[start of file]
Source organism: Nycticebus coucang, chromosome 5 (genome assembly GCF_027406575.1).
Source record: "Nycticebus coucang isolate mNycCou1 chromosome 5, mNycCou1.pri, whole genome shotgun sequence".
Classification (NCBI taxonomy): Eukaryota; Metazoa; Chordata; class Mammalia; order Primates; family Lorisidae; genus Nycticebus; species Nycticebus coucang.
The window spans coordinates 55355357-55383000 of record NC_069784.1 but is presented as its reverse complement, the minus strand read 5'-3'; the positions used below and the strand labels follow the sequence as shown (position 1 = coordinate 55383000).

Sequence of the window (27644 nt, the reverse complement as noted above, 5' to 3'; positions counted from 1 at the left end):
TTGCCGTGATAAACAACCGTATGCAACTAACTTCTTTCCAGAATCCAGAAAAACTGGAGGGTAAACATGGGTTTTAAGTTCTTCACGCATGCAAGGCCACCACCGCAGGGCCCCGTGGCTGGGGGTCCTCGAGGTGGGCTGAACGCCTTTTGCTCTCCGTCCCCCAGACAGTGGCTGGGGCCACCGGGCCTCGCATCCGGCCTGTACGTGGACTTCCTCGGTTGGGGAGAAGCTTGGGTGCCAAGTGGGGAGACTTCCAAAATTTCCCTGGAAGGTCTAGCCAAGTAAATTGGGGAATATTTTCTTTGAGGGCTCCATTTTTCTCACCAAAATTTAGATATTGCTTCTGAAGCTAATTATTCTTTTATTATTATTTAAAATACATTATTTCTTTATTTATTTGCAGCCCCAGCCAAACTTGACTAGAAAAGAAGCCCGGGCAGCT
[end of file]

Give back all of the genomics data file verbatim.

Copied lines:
Source organism: Nycticebus coucang, chromosome 5 (genome assembly GCF_027406575.1).
Source record: "Nycticebus coucang isolate mNycCou1 chromosome 5, mNycCou1.pri, whole genome shotgun sequence".
Classification (NCBI taxonomy): Eukaryota; Metazoa; Chordata; class Mammalia; order Primates; family Lorisidae; genus Nycticebus; species Nycticebus coucang.
The window spans coordinates 55355357-55383000 of record NC_069784.1 but is presented as its reverse complement, the minus strand read 5'-3'; the positions used below and the strand labels follow the sequence as shown (position 1 = coordinate 55383000).

Sequence of the window (27644 nt, the reverse complement as noted above, 5' to 3'; positions counted from 1 at the left end):
TTGCCGTGATAAACAACCGTATGCAACTAACTTCTTTCCAGAATCCAGAAAAACTGGAGGGTAAACATGGGTTTTAAGTTCTTCACGCATGCAAGGCCACCACCGCAGGGCCCCGTGGCTGGGGGTCCTCGAGGTGGGCTGAACGCCTTTTGCTCTCCGTCCCCCAGACAGTGGCTGGGGCCACCGGGCCTCGCATCCGGCCTGTACGTGGACTTCCTCGGTTGGGGAGAAGCTTGGGTGCCAAGTGGGGAGACTTCCAAAATTTCCCTGGAAGGTCTAGCCAAGTAAATTGGGGAATATTTTCTTTGAGGGCTCCATTTTTCTCACCAAAATTTAGATATTGCTTCTGAAGCTAATTATTCTTTTATTATTATTTAAAATACATTATTTCTTTATTTATTTGCAGCCCCAGCCAAACTTGACTAGAAAAGAAGCCCGGGCAGCT